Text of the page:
Even so, GE has invested around $1.5 billion in outsourcing to China, while providing around 12,000 jobs. China was even identified as GE’s major target for international growth in 2002. Outsourcing to China was and is slightly more sophisticated than that of Mexico. GE strategized to further develop distributional channels for selling purposes, build up product related services, and eventually start delegating financial services. They sell, purchase, and produce goods in China. GE has outsourced to China for electronics, telecommunications advancements, jet engine services, and even medical equipment.
GE found India to be useful in the area of human capital, where they employed more than 22,000. The came upon very intelligent, college-educated Indians willing to work for a small portion of what Americans would expect.
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GE’s investments were beneficial to the other two countries to a certain degree, because free trade and open economies are necessities to a country’s survival. I think the main downside is the morality issue of the exploitations that occurred. Of the two, I think that U.S. should cease using Mexico as an outsource destination. The types of jobs delegated to Mexico are not as sophisticated as the other two, and typically entail hard labor, long work days, and low wages. Mexico is way too dependent on the U.S. economy, and even suffers through the ups and downs of our business cycle.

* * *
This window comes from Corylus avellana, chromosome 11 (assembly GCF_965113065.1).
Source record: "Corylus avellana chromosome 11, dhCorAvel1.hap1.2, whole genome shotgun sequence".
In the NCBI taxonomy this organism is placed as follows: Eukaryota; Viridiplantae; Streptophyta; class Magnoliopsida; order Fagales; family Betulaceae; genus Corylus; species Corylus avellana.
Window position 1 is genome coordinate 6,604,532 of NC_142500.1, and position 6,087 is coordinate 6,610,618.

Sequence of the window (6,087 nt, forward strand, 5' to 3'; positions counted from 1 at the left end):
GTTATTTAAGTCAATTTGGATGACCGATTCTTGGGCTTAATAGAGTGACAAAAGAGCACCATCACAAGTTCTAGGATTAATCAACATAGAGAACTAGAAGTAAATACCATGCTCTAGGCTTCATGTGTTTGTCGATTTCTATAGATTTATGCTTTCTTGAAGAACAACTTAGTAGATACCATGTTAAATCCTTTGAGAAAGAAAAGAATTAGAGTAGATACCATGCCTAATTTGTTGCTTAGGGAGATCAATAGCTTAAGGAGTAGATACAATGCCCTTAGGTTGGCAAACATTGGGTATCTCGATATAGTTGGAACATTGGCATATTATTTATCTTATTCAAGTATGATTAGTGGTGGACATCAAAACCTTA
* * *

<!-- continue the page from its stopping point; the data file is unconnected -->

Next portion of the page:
Large appliances are often outsourced to Mexico from the U.S., because the close proximity offers cheap shipping costs. The responsibility of manufacturing of automobiles, washers, and dryers is often delegated to Mexico for this reason. Seventy five percent of Mexican outsourcing production is apparel, transportation, equipment, electronics, and other electrical machinery. Some companies might be deterred from outsourcing here, since the Mexican government has some strict regulations. "They require paid vacation premium, eight paid holidays each year, medical care coverage, employee training, Mexican social security, overtime, premiums, Christmas bonus of 15 days salary, and profit sharing of 10 percent of total profits" (Schniederjans). Mexico is also notorious for economic volatility and instability. Their dependence on the U.S. economy is unhealthy, they often experience our negative economic fluctuations to a magnified degree. Lots of companies prefer to invest their money in countries that offer a little more stable.